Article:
The documentary rocked the view of Arianna Martinez, 17, of Our Lady of the Lakes Church in Miami Lakes. "I thought immigrants were just criminals. But they're really just like us. They want freedom, and they care for their children."
Waren said she was impressed with how well the students grasped the social message of Catholicism.
"These kids are simply amazing for their depth of understanding of the issues," she said. "It gives me hope for the future. And hope is in very short supply."
The very act of staying on campus was a learning experience for these high schoolers. Although they hailed from 15 nations -- from Canada to Cuba to Guyana to Venezuela to Ireland -- they quickly made friends.
It was an eye opener for Kluivet Suquino, or Kly, as he likes to be called. An avowed introvert, he was skeptical about rooming with three other young men; then he found they shared interests in sports, music and other topics.
"I didn’t think I would get along with people that quickly," he said. "Now it's the last day, and I'll be sad to leave." He said he plans to organize a group chat to keep touch online.
Nor did Impact neglect spirituality. The teens recited the ancient Our Father and the Nicene Creed. They observed Adoration, daily Mass and the Benedictine devotion known as Lectio Divina.
They even devised some devotions themselves, using an armload of books provided by Jennifer Kryszak. Before a multicultural festival, they prayed under the flags of several nations in STU's law school. They also wrote on colored slips their ideas of "Who is Jesus," "What is Hope" and "What is Immigration." Then they pasted them in the shape of a cross.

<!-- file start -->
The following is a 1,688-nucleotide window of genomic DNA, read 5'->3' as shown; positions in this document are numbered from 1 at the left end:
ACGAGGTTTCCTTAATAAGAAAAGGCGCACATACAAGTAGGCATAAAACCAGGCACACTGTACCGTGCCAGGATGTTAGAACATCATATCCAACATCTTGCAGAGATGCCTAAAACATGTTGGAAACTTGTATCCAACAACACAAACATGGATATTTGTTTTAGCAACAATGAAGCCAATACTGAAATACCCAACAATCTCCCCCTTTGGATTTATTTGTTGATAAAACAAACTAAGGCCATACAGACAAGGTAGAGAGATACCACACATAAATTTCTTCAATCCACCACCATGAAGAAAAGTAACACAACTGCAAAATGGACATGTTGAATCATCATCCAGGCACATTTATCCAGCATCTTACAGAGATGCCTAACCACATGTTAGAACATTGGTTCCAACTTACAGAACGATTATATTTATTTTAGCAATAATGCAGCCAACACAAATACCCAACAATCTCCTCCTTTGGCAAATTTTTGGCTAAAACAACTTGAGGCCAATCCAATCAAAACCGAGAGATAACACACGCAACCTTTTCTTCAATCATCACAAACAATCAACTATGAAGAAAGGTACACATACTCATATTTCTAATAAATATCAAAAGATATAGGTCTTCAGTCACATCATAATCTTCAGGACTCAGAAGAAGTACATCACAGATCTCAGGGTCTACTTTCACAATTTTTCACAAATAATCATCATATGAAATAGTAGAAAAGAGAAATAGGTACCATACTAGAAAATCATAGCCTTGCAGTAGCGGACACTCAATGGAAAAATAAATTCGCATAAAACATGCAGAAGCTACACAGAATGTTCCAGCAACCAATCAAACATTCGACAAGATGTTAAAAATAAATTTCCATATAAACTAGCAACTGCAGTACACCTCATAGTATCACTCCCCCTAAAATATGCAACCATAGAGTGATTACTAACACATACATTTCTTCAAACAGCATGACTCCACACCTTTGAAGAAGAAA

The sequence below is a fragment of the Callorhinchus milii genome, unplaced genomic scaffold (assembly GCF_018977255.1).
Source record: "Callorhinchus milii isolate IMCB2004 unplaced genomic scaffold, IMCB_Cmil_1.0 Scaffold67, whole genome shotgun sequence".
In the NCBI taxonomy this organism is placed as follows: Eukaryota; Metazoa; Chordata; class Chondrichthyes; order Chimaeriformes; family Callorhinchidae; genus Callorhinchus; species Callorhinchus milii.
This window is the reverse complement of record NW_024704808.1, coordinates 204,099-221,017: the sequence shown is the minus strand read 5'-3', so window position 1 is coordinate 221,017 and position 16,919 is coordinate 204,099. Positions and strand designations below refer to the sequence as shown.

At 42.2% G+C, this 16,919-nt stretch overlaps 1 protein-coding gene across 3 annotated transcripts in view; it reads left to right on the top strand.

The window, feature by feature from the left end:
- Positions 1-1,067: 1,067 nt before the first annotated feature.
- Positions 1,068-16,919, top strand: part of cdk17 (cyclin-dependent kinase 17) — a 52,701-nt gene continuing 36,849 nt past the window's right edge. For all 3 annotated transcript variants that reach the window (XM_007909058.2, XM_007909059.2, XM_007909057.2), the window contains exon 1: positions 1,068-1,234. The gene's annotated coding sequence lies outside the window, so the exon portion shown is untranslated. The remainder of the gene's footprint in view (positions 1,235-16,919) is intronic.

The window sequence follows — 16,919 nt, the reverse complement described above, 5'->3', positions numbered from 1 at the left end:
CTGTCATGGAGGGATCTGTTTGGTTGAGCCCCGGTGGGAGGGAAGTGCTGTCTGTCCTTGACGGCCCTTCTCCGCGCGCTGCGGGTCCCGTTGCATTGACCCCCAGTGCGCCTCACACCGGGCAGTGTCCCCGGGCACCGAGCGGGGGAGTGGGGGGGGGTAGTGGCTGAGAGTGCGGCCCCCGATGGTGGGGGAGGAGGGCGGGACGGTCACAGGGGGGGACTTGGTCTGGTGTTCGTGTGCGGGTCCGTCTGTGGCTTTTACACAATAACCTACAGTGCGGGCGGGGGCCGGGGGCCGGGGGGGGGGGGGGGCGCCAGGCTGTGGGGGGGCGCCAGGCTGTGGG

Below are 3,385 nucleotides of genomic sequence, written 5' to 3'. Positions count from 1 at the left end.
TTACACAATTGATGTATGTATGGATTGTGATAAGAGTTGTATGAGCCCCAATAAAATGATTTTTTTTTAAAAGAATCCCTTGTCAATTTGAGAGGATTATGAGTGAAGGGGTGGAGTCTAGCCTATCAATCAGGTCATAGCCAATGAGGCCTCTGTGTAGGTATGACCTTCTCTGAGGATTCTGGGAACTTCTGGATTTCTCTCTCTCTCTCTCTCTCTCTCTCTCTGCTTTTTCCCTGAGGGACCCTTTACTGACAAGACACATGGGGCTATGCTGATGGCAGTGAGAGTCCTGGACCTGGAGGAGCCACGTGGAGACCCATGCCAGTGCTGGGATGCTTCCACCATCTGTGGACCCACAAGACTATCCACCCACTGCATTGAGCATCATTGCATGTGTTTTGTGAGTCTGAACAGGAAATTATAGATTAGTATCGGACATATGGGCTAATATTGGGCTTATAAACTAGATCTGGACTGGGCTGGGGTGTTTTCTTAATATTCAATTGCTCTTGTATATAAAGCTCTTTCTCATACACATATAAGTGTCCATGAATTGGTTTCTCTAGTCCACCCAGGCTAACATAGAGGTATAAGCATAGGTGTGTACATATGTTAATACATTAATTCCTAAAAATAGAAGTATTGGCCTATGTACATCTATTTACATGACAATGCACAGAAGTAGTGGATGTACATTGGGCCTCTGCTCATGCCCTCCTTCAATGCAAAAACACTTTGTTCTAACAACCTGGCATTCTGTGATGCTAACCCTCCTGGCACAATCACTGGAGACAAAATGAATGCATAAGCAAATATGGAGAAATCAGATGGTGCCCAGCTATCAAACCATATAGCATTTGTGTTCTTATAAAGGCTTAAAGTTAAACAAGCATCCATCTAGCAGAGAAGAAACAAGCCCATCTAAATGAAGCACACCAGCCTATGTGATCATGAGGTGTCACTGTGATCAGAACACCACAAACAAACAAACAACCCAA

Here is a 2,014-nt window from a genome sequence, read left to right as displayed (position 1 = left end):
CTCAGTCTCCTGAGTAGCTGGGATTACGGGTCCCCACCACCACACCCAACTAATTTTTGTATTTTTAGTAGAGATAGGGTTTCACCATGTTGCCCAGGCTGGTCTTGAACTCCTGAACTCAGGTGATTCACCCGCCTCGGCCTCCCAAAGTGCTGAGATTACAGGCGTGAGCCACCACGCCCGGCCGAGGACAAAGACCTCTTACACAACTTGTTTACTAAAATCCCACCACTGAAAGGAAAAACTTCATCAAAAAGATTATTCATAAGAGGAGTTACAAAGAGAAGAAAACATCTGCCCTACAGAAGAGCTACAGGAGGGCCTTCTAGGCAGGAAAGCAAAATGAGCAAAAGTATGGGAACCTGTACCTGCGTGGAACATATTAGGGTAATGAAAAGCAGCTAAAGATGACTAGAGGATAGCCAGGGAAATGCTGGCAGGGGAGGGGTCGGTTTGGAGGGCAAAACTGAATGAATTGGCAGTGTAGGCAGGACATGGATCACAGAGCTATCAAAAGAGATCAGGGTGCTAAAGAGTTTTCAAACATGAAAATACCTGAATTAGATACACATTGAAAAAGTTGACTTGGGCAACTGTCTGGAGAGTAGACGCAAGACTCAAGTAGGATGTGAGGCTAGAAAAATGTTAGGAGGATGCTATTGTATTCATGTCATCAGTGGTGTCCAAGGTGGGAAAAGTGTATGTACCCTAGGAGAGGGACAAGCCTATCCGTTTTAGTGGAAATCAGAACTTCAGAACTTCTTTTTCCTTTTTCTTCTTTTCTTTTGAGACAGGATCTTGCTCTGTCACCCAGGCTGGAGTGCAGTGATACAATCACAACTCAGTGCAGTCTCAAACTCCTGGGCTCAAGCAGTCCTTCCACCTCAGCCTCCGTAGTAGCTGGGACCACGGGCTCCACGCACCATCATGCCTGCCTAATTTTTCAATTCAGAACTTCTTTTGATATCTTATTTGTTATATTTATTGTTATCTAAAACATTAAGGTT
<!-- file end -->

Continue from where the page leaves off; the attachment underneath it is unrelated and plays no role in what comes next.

'FIND YOUR PASSION'
The program counselors prodded the students to start thinking about how they could influence their personal worlds.
"Find your passion and don’t give up," said August Laino, a theology teacher at Archbishop Edward A. McCarthy High School in Southwest Ranches. "If a parish isn't interested, maybe you can help in some other parish."
He and Jane Curry, who teaches theology at St. Thomas Aquinas High School in Fort Lauderdale, promised to be available for advice and guidance. They also warned the youths not to be discouraged if they meet resistance.
"Sometimes you think you need thousands of people to make a difference … [but] what you do matters in your community," Curry said.
She quietly added, almost as a mantra: "You can do this. You can do this. You can do this."
David Montealegre said he already knew his vocation: "Take care of people you hold dear. For me, that's family and friends. I want to be attentive to their problems. Whenever they're in pain or in need, I'm right there for them."
For Arianna Martinez, 17, her mind turned toward a vocation of volunteering at an animal shelter. "I love animals; I'd like to become a veterinarian," she said.
The youths may have left the STU campus, but they’ll be back. In the fall, they’ll have a chance at a group project, probably in a school near the university. Also planned is a reunion in February, when they'll report on service projects during the year.
Kryszak drew encouragement from comments at the final reception. "They said the program won't end with the week; they'll take it with them and keep living the lessons in their everyday lives.
"This reminds me why I love teaching so much -- watching them reflect and share during the week," she added. "They realized the ways we're connected with each other, and that those connections are the ways in which we can serve God."